Initially daily but now sporadic blog about anime and world animation with a specific focus on the artists behind the work. Written by Ben Ettinger.
February 2010
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Archives for: February 2010, 03

Wednesday, February 3, 2010

11:25:17 pm , 578 words, 2499 views     Categories: Animation, OVA, TV


I discovered another OVA from the early 1990s that I hadn't seen before but that I enjoyed: Madara. It's directed by Yuji Moriyama, the extremely prolific director/animator who I remember primarily for his work on Urusei Yatsura and Maison Ikkoku but who's been in scads of other stuff and continues to be very active today. He also did Project A-Ko, one of the defining OVAs of the period that in retrospect seems to have portended the future of the industry. Despite the unmistakable soundtrack by Kaoru Wada and otherwise seeming very similar in spirit to 3x3 Eyes, the drawings are not nearly as impressive, coming across as more generic compared to Koichi Arai's highly original approach, nor the directing as strong. But it's still enjoyable and entertaining and has some nice movements and drawings here and there. It's in the vein of the many shonen fighting shows that came before and after, but the OVA format permits some slightly higher quality. It's still fairly watchable after all this time. You see a lot of people who worked on Nadia just before - Takeshi Mori on storyboard, Shunji Suzuki as co-sakkan w/Moriyama (the girl's drawings remind of Nadia), and even Kazuya Tsurumaki as a gengaman. It's weird, but there's this shot where the protagonist's female companion is holding up her hand at his face and it's trembling and for some reason I get the feeling like I've seen exactly that same way of drawing the hand in Nadia before. It has this distinctive round way of drawing the fingers that I actually kind of like. Other notable animators include Yasuomi Umetsu, Suganuma Eiji and Takeuchi Atsushi in ep 1 and Koji Ito and Atsushi Takeuchi in ep 2.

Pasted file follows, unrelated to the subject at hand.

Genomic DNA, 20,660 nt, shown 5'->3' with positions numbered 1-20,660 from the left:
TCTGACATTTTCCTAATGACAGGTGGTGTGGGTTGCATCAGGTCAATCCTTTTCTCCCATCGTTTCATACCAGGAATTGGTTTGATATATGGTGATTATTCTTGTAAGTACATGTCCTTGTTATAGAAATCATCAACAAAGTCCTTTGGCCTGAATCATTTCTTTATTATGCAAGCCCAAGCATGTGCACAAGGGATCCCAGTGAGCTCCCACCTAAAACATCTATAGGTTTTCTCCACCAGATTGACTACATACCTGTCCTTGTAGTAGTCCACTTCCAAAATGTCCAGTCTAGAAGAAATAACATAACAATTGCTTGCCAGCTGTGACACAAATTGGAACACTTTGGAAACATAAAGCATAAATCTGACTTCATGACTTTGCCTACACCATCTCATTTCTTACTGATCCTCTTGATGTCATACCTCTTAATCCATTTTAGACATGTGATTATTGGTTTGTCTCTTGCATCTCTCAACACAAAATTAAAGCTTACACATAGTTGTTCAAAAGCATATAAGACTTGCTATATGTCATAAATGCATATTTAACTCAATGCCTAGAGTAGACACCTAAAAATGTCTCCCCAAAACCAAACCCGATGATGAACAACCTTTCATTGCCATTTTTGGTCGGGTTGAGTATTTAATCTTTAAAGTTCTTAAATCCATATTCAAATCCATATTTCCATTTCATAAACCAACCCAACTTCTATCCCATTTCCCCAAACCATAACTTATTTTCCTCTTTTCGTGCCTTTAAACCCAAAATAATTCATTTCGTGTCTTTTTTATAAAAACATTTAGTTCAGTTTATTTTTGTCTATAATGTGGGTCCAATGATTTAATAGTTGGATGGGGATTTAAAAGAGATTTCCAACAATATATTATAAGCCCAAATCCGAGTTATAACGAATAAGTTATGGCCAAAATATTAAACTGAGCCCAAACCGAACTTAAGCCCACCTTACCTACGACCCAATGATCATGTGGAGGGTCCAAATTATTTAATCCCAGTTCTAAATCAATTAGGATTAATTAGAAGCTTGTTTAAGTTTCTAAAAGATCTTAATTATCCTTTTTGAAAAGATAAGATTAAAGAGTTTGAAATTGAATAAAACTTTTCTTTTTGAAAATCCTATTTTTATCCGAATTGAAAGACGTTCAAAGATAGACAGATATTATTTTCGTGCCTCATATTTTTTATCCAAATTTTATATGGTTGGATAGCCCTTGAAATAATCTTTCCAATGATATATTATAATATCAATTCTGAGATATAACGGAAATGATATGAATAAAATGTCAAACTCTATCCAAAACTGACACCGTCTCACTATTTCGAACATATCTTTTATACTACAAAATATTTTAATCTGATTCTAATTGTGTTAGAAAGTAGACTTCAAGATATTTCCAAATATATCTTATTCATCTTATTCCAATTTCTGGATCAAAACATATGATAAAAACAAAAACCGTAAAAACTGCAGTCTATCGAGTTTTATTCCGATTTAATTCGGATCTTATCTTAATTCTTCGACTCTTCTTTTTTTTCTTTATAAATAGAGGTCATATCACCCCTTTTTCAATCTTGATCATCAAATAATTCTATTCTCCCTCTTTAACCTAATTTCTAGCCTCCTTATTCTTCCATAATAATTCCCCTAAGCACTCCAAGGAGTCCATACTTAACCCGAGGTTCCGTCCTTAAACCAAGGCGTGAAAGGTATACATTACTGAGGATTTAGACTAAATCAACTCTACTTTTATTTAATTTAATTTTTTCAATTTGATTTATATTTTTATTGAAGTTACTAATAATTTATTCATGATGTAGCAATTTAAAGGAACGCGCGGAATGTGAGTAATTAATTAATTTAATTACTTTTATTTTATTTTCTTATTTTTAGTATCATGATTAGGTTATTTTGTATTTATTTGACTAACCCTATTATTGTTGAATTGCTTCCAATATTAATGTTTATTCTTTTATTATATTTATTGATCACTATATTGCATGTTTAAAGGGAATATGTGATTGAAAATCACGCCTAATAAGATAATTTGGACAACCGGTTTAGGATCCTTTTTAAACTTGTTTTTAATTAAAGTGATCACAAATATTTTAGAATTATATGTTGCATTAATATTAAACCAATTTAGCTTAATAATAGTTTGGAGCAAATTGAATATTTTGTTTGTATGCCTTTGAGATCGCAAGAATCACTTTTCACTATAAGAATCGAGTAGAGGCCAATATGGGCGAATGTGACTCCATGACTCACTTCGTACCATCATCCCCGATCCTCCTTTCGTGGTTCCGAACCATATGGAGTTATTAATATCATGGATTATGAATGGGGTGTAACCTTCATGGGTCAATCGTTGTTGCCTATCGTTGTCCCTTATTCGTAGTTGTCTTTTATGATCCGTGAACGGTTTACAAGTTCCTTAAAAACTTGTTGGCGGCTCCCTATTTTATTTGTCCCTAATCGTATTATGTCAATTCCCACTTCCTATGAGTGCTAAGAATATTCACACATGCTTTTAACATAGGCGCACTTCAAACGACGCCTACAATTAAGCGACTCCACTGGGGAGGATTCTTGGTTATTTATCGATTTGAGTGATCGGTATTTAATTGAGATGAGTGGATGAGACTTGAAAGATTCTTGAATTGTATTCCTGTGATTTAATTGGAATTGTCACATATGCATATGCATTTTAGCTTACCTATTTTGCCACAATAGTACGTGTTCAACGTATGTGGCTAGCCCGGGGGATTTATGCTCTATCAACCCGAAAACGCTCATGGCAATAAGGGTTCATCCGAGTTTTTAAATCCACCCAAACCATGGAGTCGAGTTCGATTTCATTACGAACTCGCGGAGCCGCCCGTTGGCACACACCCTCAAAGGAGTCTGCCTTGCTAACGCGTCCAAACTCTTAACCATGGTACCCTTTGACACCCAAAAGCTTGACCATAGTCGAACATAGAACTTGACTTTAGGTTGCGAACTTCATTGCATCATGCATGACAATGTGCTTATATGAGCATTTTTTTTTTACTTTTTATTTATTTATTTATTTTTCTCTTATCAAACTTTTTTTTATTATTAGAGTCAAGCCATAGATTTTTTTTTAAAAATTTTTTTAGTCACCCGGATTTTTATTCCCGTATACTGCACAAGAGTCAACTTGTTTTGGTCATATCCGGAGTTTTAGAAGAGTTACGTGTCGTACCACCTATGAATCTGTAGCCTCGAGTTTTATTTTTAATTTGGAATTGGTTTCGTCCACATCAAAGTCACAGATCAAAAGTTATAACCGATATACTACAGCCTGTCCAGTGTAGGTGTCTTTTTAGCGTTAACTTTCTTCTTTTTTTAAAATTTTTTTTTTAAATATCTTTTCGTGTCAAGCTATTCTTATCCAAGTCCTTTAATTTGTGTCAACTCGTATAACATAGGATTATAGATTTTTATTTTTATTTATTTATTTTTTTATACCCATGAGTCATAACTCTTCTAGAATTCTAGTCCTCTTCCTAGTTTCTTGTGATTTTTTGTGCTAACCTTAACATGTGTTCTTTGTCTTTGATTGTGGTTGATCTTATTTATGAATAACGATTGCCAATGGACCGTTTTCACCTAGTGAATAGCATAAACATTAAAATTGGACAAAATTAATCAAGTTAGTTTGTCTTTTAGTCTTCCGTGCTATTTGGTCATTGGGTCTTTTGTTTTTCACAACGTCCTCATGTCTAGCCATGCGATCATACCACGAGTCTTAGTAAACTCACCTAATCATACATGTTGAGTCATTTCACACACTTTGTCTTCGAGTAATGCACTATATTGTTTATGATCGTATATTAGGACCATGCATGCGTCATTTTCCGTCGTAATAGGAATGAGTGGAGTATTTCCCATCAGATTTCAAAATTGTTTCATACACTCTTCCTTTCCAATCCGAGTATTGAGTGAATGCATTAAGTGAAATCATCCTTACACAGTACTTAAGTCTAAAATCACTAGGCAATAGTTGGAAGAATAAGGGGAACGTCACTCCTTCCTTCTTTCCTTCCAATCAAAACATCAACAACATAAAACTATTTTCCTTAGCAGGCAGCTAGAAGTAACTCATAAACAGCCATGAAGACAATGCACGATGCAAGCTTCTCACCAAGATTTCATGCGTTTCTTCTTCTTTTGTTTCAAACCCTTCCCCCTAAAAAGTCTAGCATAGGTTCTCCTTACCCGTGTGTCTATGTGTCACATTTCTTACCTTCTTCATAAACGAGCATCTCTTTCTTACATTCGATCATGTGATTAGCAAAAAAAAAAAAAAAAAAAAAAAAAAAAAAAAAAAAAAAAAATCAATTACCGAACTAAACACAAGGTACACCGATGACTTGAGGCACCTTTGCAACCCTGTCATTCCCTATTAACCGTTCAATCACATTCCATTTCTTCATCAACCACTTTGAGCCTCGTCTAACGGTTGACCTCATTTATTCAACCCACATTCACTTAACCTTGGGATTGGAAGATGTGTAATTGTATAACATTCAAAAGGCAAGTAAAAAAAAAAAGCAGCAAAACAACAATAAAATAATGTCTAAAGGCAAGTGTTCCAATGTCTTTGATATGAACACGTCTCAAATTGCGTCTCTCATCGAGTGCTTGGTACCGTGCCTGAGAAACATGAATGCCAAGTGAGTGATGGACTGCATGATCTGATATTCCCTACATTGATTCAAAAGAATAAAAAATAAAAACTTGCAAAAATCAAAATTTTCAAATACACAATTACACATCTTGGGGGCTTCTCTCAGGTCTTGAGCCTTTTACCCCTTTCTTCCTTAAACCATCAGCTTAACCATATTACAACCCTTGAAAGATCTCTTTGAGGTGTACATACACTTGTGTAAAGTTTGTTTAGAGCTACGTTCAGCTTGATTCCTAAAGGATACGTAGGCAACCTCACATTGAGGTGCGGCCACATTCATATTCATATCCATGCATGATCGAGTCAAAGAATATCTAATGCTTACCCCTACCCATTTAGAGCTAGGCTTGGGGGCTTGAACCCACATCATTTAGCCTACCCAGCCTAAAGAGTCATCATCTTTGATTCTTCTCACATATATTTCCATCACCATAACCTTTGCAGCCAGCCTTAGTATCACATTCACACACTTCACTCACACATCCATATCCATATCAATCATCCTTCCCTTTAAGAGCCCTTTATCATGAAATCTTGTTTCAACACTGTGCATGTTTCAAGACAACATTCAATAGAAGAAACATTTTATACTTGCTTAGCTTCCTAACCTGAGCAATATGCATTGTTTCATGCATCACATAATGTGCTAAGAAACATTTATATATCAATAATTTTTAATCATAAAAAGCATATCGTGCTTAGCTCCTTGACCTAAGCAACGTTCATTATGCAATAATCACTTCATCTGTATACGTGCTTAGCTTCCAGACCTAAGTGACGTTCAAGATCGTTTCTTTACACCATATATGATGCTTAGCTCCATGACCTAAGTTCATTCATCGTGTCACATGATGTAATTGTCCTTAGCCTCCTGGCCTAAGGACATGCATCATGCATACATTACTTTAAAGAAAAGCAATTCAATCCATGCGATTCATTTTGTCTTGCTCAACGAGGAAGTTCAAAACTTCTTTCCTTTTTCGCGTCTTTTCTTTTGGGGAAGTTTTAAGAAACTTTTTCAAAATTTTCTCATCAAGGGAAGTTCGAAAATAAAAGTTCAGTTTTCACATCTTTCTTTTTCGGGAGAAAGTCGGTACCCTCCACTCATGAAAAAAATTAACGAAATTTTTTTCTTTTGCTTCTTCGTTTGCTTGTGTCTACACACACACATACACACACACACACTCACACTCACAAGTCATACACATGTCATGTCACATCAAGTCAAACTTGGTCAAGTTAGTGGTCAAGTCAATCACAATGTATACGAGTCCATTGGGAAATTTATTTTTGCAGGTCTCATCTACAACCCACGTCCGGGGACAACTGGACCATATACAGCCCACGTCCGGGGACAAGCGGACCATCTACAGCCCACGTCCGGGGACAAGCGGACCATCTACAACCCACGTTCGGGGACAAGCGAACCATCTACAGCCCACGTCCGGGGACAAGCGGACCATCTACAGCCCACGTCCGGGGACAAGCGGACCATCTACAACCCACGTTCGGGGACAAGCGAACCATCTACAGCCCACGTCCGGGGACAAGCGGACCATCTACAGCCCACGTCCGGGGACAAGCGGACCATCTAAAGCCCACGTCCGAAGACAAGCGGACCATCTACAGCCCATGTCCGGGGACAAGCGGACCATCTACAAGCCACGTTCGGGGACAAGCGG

I actually sampled another show. So-ra-no-wo-to (is it just me or are titles becoming more obnoxious with each passing year?) by A-1 Pictures, who did the well-animated baseball show Ookiku Furikabutte, had some decent animation. I say only decent because it was actually good, but hard to see, because the characters, character designs and general content were obscuring the view. Toshifumi Akai was the animation director and he did the opening and closing, and I salute the man because clearly a lot of work went into the animation. Some of the scenes actually came alive quite nicely thanks to the animation. For a fleeting moment, I sensed the specter of a good anime that might have been. The directing by Mamoru Kanbe did a pretty good job with the material. The background art by Easter was strong and in some places shined. But it was sad to see all this effort going into material that did not support the weight. It felt like an attempt at a World Masterpiece Theater-style atmosphere, with moe girls in uniform, since that's apparently what you need to have to be able to make anything these days. This doesn't feel like a story that had to be told; it feels like 'What new situation could we shoehorn a cavalcade of moe girls into?' Outsiders already think anime is a big joke as it is. Why make it worse? I think someone unfamiliar with anime who watched this would feel confused and anxious. I would have liked Toshifumi Akai's laboriously worked animation to have been put to the task of bringing alive acting that bore some relation to human beings. The people who write this stuff need to go out and meet some real women.

Supposedly this is by Yasuo Muroi. The running does remind of his running in Xam'd.